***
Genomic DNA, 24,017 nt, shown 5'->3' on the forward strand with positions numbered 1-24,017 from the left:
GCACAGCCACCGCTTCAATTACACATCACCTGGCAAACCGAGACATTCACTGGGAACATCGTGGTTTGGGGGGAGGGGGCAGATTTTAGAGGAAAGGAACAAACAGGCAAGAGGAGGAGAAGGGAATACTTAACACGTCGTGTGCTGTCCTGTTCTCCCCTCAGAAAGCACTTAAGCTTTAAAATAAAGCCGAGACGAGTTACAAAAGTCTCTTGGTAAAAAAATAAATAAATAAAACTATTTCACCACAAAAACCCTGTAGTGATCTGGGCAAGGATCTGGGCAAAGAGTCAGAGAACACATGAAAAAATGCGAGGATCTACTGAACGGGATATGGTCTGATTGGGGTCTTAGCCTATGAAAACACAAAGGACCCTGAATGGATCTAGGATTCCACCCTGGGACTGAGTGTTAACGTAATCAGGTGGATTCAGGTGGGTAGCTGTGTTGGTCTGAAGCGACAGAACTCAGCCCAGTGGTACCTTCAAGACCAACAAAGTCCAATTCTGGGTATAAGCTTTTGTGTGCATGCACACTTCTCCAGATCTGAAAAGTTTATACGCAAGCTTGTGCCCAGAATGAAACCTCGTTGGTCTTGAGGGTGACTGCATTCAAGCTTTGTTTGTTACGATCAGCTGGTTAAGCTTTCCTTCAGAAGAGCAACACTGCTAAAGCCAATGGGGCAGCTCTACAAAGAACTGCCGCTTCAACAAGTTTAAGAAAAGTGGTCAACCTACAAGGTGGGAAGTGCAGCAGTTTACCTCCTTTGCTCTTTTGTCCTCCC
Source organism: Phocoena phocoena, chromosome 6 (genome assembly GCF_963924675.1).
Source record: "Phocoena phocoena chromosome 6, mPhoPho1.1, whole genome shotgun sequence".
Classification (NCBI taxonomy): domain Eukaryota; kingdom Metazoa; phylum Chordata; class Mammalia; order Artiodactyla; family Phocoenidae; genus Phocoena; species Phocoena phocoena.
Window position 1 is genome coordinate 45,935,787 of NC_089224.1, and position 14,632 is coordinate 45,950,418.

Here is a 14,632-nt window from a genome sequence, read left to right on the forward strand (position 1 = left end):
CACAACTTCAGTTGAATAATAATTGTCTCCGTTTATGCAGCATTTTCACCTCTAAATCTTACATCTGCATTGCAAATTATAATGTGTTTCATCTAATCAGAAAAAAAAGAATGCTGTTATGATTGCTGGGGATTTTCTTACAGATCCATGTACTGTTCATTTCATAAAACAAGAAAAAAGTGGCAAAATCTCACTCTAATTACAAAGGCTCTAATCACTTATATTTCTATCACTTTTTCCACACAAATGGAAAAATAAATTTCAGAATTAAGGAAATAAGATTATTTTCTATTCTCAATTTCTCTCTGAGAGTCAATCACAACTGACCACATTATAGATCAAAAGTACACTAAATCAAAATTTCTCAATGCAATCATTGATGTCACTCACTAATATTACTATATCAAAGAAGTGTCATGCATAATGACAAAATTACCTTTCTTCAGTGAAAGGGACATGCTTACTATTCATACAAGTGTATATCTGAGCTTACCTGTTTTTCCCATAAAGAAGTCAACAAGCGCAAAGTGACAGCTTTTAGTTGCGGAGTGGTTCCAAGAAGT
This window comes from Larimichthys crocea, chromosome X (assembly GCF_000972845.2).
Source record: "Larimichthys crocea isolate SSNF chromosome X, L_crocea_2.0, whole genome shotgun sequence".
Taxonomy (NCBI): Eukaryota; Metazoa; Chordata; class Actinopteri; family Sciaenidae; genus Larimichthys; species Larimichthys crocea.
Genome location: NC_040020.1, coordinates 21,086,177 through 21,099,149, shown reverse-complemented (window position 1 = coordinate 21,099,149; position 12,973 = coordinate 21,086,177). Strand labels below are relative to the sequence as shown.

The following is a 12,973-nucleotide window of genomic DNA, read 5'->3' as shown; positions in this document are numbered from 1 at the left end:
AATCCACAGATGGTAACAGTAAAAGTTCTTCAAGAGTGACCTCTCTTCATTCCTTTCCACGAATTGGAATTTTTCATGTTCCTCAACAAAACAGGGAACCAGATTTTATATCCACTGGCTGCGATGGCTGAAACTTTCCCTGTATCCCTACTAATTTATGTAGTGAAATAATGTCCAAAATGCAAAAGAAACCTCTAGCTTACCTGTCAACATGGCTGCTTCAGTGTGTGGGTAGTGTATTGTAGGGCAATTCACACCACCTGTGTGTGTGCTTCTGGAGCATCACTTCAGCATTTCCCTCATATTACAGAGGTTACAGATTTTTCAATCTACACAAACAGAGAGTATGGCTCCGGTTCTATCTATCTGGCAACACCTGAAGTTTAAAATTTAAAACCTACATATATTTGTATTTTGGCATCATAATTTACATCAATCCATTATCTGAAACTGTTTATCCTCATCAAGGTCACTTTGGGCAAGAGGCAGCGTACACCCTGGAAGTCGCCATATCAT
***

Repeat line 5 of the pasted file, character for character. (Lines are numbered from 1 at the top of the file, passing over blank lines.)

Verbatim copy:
Classification (NCBI taxonomy): domain Eukaryota; kingdom Metazoa; phylum Chordata; class Mammalia; order Artiodactyla; family Phocoenidae; genus Phocoena; species Phocoena phocoena.